Medical Malpractice Caps Emerge in Senate
By Jim Saunders Jan 22, 2024
TALLAHASSEE — Florida senators Monday began moving forward with a proposal that would make major changes in the state’s medical-malpractice laws, including limiting pain-and-suffering damages in lawsuits against doctors and hospitals.
The proposal refueled a decades-long debate in the Capitol about damage caps, pitting doctors, hospitals, insurers and business groups against plaintiffs’ attorneys and people who said they had suffered from malpractice.
The Senate Judiciary Committee voted 8-2 to support the bill (SB 248), which initially called only for revamping another medical-malpractice law. The committee added the proposed caps to the bill.
Supporters of the caps said they are needed to hold down medical-malpractice insurance rates and help attract doctors to Florida.
“There is a malpractice crisis, no matter how you look at it,” said Charles Chase, an anesthesiologist who represented the Florida Osteopathic Medical Association at Monday’s meeting. “Florida is up at the top in almost every statistical category, malpractice.”
But opponents of the caps said they would shortchange people who have been injured or died because of the negligence of doctors and other health providers.
“There has never been any evidence that these cases are brought frivolously,” Senate Minority Leader Lauren Book, D-Davie, said. “These are a lot of times the worst of the worst.”
Under the proposed caps, a plaintiff in a personal-injury or wrongful-death case involving medical malpractice could receive a maximum of $500,000 in “non-economic damages” from doctors or practitioners, regardless of how many practitioners are liable. The cap would be $750,000 in lawsuits against hospitals or other “nonpractitioners.”
Lower caps would apply in lawsuits against doctors who provide emergency care and lawsuits involving Medicaid patients. The caps would not apply to “economic” damages, which involve such things as lost compensation.
Malpractice caps have long been a contentious issue. The Legislature in 2003 held special sessions before passing a series of caps on non-economic damages.
But the Florida Supreme Court in 2014 and 2017 rulings struck down those caps, finding that they were unconstitutional.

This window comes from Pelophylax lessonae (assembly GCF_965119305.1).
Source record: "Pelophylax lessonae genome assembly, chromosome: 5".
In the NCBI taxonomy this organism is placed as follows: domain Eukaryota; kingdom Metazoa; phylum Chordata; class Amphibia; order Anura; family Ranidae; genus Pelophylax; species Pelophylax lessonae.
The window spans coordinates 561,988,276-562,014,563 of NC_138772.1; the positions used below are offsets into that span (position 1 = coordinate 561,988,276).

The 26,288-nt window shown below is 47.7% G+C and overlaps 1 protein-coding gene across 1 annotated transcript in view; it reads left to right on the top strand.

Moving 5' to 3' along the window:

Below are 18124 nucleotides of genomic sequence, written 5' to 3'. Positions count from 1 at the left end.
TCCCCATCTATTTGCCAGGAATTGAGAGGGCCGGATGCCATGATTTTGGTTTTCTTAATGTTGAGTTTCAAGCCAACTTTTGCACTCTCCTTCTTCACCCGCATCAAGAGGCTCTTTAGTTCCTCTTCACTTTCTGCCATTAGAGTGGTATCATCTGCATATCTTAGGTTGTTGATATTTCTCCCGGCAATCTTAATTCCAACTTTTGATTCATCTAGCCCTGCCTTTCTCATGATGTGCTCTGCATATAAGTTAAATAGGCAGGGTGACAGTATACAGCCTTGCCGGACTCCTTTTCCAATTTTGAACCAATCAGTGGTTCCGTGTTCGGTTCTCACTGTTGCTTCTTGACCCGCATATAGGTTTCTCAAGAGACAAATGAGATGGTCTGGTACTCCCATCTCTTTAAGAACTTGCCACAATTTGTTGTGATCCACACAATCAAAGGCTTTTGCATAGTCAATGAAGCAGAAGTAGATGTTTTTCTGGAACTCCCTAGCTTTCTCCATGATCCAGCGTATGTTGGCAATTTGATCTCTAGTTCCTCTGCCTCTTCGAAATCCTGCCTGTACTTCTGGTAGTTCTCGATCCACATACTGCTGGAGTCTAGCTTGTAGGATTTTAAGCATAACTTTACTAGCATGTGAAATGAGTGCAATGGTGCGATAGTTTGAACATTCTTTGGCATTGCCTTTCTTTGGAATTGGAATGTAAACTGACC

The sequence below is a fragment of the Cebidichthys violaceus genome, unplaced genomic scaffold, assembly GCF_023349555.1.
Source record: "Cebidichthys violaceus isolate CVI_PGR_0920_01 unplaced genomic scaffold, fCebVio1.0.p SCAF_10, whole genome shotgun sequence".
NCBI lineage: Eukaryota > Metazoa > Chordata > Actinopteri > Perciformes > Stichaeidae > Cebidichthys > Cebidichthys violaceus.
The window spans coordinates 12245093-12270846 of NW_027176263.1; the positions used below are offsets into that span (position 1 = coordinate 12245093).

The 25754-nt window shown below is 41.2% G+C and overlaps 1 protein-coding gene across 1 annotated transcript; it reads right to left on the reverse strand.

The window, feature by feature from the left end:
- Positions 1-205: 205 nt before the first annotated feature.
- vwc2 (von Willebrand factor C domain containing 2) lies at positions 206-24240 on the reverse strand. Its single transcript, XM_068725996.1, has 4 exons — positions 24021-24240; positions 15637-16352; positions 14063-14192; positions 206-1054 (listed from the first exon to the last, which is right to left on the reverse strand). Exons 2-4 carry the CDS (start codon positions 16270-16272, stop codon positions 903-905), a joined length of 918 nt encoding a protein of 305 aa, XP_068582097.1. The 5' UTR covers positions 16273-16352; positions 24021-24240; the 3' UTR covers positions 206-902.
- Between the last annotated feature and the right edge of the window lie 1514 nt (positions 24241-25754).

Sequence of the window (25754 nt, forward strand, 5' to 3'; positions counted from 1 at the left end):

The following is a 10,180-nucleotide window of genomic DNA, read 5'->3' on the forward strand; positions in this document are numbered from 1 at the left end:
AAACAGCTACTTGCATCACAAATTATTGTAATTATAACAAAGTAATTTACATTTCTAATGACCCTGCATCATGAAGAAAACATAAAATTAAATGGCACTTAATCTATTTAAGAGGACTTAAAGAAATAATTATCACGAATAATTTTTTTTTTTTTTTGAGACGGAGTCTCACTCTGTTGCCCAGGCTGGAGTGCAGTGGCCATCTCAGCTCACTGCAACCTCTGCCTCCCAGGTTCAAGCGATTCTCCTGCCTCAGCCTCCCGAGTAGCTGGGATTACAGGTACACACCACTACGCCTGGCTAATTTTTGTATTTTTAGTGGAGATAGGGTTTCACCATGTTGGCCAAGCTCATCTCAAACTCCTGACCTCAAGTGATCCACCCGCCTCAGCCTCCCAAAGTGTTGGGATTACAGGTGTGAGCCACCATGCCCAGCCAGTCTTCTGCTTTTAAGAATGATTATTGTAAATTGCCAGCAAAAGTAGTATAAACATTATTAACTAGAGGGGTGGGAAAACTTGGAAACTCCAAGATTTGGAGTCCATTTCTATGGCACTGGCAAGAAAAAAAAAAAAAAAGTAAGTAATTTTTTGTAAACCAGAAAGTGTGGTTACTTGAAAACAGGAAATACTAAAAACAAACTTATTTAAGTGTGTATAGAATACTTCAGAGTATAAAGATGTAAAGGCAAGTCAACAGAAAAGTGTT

Senate Judiciary Chairman Clay Yarborough, R-Jacksonville, said the caps approved by the committee Monday were designed to address the Supreme Court’s concerns, including about equal-protection violations. Also, the makeup of the Supreme Court has changed dramatically since 2014 and 2017, with five of the current justices appointed by Republican Gov. Ron DeSantis.
The committee’s move Monday to tie the proposed caps to the bill about the other medical-malpractice law created an unusual dynamic.
That law prevents adult children from collecting pain-and-suffering damages in lawsuits involving the wrongful deaths of their parents. It also prevents parents from recovering the damages in the deaths of adult children over age 25.
The bill would allow adult children and parents to seek damages in such cases.
Doctors and insurers in the past have fought similar proposals. But they were willing to go along Monday when the proposed change was coupled with the overall caps on non-economic damages.
“If we are going to remove that prohibition (on pain-and-suffering damages in the adult wrongful-death cases), then we also must have some counterbalance in the system,” said Andrew Bolin, a medical-malpractice defense attorney who represented the Florida Justice Reform Institute, a group that lobbies for lawsuit limits.
Lawmakers from both parties supported the underlying bill, but Yarborough indicated that tying it to the caps was the only way to build enough support to move forward.
“This is hard,” Senate Majority Leader Ben Albritton, R-Wauchula, said. “It’s hard to strike balance.”
A House bill (HB 77) has been filed but has not been heard in committees. It does not include the proposed caps.